Dual Ashes winner Martyn believes it is down to those who have fallen short in the first two Investec Tests, by a whisker at Trent Bridge and then a mile at Lord's, to respond in adversity in the three that remain.
He knows what it takes to win the Ashes but also the pain of losing them, having done the latter in 2005 and ended his Test career before the business end of Australia's home whitewash of England in 2006/07.
As one of his country's most accomplished middle-order batsmen, in an era when Australia had riches they could scarcely dream of these days, Martyn still hopes the current crop can buck up their ideas under Michael Clarke's captaincy.
"There are no miracles out there to pick ourselves up," said the 41-year-old, who retired with an average of more than 46 in 67 Tests. "I'd just play the team and then at the end of this Ashes judge them on their performances."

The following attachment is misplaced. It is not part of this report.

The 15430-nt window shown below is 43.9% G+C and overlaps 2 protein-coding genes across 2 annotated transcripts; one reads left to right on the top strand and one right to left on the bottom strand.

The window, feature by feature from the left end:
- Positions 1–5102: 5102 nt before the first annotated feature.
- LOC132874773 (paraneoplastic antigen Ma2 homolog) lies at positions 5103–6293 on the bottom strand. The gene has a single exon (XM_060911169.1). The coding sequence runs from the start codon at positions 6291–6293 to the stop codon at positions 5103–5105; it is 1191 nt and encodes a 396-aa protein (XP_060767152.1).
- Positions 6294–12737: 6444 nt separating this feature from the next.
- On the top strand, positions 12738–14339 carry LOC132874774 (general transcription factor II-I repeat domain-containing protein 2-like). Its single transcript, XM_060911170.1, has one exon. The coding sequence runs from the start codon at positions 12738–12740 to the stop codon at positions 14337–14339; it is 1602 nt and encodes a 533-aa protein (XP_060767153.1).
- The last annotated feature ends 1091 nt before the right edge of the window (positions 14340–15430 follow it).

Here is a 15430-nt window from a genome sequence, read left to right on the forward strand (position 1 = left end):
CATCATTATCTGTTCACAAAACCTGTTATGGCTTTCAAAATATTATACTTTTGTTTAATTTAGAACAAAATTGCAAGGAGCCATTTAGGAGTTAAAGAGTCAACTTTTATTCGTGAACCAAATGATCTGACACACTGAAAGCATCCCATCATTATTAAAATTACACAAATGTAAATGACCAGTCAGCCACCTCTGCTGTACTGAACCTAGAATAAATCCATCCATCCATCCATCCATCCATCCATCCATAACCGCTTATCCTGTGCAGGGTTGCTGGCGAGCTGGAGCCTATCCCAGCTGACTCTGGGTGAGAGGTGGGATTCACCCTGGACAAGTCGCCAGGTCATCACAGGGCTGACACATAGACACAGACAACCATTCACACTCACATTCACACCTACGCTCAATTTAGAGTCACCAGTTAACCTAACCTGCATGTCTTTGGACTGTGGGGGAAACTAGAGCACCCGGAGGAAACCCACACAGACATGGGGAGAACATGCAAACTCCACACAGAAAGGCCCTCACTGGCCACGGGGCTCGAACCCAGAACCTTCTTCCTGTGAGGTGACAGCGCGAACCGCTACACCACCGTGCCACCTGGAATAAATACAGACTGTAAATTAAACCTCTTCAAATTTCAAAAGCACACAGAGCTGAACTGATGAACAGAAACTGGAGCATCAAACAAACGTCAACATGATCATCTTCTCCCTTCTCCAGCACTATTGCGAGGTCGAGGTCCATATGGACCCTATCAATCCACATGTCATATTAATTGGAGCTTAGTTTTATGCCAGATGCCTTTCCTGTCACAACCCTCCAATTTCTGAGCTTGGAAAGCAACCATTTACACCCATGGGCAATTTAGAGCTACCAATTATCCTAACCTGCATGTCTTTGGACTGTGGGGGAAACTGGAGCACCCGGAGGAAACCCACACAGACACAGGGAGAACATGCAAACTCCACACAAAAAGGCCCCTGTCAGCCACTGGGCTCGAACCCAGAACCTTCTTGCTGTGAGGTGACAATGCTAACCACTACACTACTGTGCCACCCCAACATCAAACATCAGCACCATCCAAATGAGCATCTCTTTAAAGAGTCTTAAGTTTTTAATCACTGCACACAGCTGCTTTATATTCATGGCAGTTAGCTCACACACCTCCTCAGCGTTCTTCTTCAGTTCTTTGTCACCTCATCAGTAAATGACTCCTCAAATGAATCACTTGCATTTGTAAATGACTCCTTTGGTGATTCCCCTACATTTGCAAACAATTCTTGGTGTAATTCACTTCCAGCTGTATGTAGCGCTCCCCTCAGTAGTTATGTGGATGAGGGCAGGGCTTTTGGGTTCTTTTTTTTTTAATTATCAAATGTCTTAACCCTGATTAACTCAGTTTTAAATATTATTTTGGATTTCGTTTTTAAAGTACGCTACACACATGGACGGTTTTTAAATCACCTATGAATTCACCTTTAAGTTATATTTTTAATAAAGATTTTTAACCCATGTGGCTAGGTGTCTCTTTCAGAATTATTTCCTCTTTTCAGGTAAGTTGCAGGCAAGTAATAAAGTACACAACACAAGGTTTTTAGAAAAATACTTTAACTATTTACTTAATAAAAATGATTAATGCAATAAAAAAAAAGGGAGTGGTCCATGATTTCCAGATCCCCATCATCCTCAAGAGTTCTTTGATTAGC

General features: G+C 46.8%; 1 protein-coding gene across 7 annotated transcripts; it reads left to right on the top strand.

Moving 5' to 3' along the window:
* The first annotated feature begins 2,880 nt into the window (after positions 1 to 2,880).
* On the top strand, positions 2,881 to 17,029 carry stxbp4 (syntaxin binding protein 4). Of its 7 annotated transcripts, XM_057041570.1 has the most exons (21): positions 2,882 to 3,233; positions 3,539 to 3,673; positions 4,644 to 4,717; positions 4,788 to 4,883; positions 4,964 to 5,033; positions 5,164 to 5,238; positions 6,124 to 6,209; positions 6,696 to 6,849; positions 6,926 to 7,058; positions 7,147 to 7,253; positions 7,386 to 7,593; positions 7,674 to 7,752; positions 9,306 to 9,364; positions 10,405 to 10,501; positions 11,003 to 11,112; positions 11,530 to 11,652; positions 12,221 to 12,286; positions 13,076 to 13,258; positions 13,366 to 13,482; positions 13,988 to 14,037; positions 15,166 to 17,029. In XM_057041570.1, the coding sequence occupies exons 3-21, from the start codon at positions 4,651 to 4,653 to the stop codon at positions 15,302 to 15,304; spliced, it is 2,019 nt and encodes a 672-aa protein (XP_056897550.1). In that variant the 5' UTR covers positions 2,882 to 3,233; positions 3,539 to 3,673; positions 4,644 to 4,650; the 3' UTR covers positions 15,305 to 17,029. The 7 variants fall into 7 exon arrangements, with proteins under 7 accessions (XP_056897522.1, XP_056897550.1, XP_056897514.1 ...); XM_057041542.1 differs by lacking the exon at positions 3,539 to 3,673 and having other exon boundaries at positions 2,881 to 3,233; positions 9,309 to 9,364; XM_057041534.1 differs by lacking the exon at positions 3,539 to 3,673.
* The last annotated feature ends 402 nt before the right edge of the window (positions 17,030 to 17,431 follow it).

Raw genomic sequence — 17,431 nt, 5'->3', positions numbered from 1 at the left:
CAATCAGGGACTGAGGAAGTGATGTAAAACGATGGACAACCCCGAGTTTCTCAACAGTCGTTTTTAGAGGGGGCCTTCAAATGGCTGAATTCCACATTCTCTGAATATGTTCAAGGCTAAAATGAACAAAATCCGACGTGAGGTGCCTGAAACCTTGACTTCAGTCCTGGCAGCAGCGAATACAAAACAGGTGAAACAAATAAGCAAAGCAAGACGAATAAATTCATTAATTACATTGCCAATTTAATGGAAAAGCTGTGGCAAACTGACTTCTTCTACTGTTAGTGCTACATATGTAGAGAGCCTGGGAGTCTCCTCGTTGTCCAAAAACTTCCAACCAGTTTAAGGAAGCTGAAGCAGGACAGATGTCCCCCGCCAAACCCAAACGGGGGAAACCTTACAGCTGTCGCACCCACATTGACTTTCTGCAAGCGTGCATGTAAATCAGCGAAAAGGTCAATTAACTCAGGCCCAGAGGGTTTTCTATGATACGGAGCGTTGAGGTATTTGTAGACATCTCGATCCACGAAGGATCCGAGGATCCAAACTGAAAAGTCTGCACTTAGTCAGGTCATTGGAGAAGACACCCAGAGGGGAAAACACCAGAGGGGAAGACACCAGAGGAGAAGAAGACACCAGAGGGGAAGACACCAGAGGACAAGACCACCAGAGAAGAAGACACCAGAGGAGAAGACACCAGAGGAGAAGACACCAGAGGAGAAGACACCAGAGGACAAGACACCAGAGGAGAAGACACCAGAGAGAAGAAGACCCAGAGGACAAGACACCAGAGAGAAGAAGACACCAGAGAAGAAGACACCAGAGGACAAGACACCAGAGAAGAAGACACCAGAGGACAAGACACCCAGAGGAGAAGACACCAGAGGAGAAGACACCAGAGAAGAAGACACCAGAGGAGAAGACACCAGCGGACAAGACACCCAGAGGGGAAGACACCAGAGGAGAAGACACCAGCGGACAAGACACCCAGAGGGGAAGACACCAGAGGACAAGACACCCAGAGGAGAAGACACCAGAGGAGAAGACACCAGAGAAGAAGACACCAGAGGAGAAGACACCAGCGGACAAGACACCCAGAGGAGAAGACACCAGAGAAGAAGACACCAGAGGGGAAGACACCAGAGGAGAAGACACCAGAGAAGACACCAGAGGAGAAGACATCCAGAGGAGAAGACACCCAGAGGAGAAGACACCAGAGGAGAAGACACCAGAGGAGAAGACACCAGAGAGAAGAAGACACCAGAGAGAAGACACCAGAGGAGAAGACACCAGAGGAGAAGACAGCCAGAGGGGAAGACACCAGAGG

Personal responsibility is key, as far as Martyn is concerned.
He added: "When I go out to bat, only I can make runs. Everyone can tell me everything and coach me. But mentally in a pressure situation you've just got to do it yourself; you've just got to gain the experience."
Shane Watson is perhaps a case in point, a habitual lbw candidate at the top of the order so far this summer and still searching for only his third Test century after 43 matches.
"He's talented, he's very good," said Martyn, who is reminded by Watson's travails of the stranglehold Australia seamer Terry Alderman once had over England opener Graham Gooch.
"He gets out lbw for 50s, 40s, 30s. It's hard to explain. Probably only he could explain it.
"It's a bit like the Terry Alderman, Graham Gooch thing. Terry kept picking him off in 1989 - and he was one of the greats, Gooch. Watto at the moment is under pressure."